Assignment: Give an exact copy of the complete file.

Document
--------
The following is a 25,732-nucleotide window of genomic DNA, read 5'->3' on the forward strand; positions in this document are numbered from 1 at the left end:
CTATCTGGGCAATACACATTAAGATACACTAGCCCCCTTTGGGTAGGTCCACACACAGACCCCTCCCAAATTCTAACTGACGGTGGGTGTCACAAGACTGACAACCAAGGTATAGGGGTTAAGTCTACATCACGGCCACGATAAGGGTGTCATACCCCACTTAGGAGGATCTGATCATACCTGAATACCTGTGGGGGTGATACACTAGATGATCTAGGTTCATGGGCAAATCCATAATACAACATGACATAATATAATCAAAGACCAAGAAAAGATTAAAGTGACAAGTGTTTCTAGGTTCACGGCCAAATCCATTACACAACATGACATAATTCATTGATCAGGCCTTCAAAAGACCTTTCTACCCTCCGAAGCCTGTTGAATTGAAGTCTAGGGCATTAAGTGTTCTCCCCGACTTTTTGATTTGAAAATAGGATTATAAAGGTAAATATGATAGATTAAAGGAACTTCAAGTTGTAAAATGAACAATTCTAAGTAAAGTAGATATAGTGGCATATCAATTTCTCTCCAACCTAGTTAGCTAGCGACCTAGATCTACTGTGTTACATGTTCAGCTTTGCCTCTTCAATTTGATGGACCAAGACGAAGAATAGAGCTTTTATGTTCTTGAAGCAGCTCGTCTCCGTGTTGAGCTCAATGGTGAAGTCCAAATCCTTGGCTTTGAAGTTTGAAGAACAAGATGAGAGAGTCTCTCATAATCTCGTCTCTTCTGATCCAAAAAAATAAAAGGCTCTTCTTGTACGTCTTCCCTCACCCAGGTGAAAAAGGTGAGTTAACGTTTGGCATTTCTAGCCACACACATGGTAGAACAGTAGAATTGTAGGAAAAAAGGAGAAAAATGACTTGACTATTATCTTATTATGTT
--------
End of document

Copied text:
The following is a 25,732-nucleotide window of genomic DNA, read 5'->3' on the forward strand; positions in this document are numbered from 1 at the left end:
CTATCTGGGCAATACACATTAAGATACACTAGCCCCCTTTGGGTAGGTCCACACACAGACCCCTCCCAAATTCTAACTGACGGTGGGTGTCACAAGACTGACAACCAAGGTATAGGGGTTAAGTCTACATCACGGCCACGATAAGGGTGTCATACCCCACTTAGGAGGATCTGATCATACCTGAATACCTGTGGGGGTGATACACTAGATGATCTAGGTTCATGGGCAAATCCATAATACAACATGACATAATATAATCAAAGACCAAGAAAAGATTAAAGTGACAAGTGTTTCTAGGTTCACGGCCAAATCCATTACACAACATGACATAATTCATTGATCAGGCCTTCAAAAGACCTTTCTACCCTCCGAAGCCTGTTGAATTGAAGTCTAGGGCATTAAGTGTTCTCCCCGACTTTTTGATTTGAAAATAGGATTATAAAGGTAAATATGATAGATTAAAGGAACTTCAAGTTGTAAAATGAACAATTCTAAGTAAAGTAGATATAGTGGCATATCAATTTCTCTCCAACCTAGTTAGCTAGCGACCTAGATCTACTGTGTTACATGTTCAGCTTTGCCTCTTCAATTTGATGGACCAAGACGAAGAATAGAGCTTTTATGTTCTTGAAGCAGCTCGTCTCCGTGTTGAGCTCAATGGTGAAGTCCAAATCCTTGGCTTTGAAGTTTGAAGAACAAGATGAGAGAGTCTCTCATAATCTCGTCTCTTCTGATCCAAAAAAATAAAAGGCTCTTCTTGTACGTCTTCCCTCACCCAGGTGAAAAAGGTGAGTTAACGTTTGGCATTTCTAGCCACACACATGGTAGAACAGTAGAATTGTAGGAAAAAAGGAGAAAAATGACTTGACTATTATCTTATTATGTT